Late miscarriage, the partner’s perspective

There is no way to prepare for the experience of a late miscarriage. Similarly, there is no advice, no strategy and no quick-fix philosophical perspective that can help guide parents through one of the most complicated and grief-ridden periods they are ever likely to face.

What is late miscarriage

Late miscarriage is generally viewed as any instance in which parents lose their child at some point later than 20 weeks into the pregnancy but before 24 weeks, when it is considered a stillbirth.

Although around 15-20% of all pregnancies end in miscarriage, of these around only one in 100 occur in late pregnancy – and, because of the bonding and expectation that have taken place, it is these late miscarriages which so often prove to be the most emotionally traumatic.

There is no steadfast set of instructions to help parents who have lost a baby late in the pregnancy, whether it’s week 24 or week 34, it can affect the parents in so many different ways. Both partners may feel sad, angry, distressed, numb, detached… there is just no way of knowing how and when these emotions will hit and with what degree of severity.

There is no doubt that late miscarriage is difficult for both parents. However, it is important to bear in mind that your partner has been carrying the baby and that her body has changed as a result. She has been flooded with hormones and will have grown attached to the experience of pregnancy in ways you may be physically unable to comprehend. She may also experience the additional and visceral trauma of bleeding for days or weeks following the miscarriage. It is easy to understand why, for some mothers-to-be, losing a child at this late state in pregnancy can be a defining experience.

Support your partner

It is of course helpful if parents can draw on the support of family, friends and the local community. However, despite the best wishes of those around them, some couples may just wish to “close in” and support each other privately. One way this can be done meaningfully, purposefully and with full recognition of the trauma that has been experienced is to perform some kind of ritual or ceremony to help with the processing and negotiation of the loss.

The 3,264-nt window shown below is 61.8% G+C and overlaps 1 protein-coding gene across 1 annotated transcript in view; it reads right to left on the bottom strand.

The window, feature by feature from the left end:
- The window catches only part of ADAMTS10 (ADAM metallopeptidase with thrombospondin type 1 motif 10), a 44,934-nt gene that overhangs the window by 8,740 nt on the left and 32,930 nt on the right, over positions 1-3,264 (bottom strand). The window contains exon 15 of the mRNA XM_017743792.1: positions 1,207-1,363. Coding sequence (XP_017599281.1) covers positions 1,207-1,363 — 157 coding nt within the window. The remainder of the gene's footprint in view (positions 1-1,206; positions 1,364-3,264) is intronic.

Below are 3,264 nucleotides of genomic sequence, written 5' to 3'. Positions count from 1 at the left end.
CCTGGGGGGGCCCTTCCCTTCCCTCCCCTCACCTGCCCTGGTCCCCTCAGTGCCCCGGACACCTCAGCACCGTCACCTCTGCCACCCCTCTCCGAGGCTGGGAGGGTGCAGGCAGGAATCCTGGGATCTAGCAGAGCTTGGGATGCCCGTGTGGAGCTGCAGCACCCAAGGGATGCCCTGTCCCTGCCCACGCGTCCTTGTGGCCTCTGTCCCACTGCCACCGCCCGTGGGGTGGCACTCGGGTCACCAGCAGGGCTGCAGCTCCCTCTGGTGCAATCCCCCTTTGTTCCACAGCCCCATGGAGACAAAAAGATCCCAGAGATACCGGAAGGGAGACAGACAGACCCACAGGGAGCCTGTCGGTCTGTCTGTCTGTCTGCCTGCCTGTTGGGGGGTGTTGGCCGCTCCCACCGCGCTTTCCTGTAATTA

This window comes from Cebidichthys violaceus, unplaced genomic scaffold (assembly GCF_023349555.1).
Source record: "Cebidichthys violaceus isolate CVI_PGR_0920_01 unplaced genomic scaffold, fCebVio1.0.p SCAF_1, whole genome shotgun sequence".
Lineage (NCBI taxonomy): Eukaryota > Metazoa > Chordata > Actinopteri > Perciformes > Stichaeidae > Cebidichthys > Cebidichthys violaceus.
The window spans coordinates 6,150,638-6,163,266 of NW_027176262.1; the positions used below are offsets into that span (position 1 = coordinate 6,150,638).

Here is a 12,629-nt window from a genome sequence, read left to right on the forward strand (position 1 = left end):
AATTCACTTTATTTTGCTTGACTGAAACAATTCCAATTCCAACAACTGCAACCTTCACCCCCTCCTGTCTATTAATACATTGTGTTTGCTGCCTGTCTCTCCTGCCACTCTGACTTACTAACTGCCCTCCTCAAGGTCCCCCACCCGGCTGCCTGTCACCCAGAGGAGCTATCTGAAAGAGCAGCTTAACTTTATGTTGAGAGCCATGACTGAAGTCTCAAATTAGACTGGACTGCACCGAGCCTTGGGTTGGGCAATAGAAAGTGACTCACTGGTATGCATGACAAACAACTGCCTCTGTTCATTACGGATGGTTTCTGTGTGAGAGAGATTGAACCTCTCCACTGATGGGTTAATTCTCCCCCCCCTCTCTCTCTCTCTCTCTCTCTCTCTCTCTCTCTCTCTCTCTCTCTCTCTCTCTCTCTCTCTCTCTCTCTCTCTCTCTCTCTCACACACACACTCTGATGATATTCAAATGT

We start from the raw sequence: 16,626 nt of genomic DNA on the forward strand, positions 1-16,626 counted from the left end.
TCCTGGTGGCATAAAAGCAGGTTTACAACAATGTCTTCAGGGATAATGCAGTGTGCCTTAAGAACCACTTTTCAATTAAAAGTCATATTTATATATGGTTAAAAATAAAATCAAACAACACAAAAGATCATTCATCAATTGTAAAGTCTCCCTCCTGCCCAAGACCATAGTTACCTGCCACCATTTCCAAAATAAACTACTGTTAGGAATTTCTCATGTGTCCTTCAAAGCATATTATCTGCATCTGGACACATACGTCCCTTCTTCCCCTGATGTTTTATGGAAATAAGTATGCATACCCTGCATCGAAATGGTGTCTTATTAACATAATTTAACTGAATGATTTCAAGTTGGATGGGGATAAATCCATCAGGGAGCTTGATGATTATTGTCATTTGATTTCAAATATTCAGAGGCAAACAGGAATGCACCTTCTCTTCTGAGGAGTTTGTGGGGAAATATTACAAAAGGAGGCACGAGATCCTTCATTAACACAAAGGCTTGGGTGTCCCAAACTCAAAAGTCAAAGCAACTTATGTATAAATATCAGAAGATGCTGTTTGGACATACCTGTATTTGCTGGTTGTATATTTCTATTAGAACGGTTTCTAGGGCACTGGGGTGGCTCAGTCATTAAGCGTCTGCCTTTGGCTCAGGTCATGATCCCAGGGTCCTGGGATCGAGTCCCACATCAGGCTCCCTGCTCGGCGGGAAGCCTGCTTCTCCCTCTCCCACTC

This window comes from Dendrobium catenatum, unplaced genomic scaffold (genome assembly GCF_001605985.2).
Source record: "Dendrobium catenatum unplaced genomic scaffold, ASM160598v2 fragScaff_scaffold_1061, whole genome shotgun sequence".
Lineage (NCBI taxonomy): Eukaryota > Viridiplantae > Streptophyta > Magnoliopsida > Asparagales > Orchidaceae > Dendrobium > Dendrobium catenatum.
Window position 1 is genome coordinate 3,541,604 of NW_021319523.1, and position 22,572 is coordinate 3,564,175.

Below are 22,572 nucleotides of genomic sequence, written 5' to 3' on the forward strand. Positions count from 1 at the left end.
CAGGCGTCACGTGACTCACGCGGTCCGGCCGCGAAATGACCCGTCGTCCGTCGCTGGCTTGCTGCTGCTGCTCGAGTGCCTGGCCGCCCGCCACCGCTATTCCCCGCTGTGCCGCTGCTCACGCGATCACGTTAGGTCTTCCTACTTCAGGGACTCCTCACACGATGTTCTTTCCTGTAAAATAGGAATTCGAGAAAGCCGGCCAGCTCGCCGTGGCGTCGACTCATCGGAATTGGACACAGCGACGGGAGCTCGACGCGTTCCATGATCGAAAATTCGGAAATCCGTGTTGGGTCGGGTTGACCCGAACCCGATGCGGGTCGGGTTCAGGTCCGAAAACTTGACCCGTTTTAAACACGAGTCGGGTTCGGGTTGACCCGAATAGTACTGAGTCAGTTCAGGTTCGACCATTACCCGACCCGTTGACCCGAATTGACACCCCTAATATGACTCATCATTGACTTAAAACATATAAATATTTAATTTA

Above all, partner’s should try as much as possible to be present and engaged. This means being ready to listen to her, to give her physical warmth and proximity as she wants it and to allow for the grief: this means that in order for the grief to be properly processed partners shouldn’t try to make things better before they really are. Just as psychological studies show that children recover better from a traumatic injury when their parents give it proper credence with a kiss, a rub and some soothing words, so too do women recover better from a miscarriage when their grief is recognised for what it is while being given time to breathe and negotiate their own loss. There is nothing to be gained from enforced or artificial jollity at this stage. Things will not get better faster simply because one partner wants to move on quickly.

Partners supporting themselves

While the partner may not have been carrying the child, they were the co-author of the pregnancy and so need to be careful not to trivialise the gravity of their own experience just because they are worried that their partner has gone through more than they have.

When a partner allows himself to recognise and express the way he is feeling, he can begin to heal. Talking to friends and family is a good place to start although it is important to spend some time alone with the grief. However, partners should not be afraid to keep busy with other things as long as it is not pushing the feelings of loss aside.

Partners who have experienced late miscarriage should not feel guilty about taking time out to go for walks with together, to exercise and to enjoy the company of the people who matter to them.

If you need additional help and support talk to your GP or contact a bereavement counsellor about your options.

Take the next move at your own pace

If you have experienced late miscarriage, at some point you may want to try for another baby, but it is important that you don’t rush into this if you are not ready.

There is plenty of time and you can easily put plans for baby on hold until you restore your equilibrium to some extent, particularly if you are trying for a baby through IVF.

Important – If you or your child are unwell you should seek medical advice from a professional – contact your GP or visit an A&E department in an emergency. While My BabyManual strives to provide dependable and trusted information on pregnancy and childcare 24/7 via our website pages, we cannot provide individual answers to specific healthcare questions.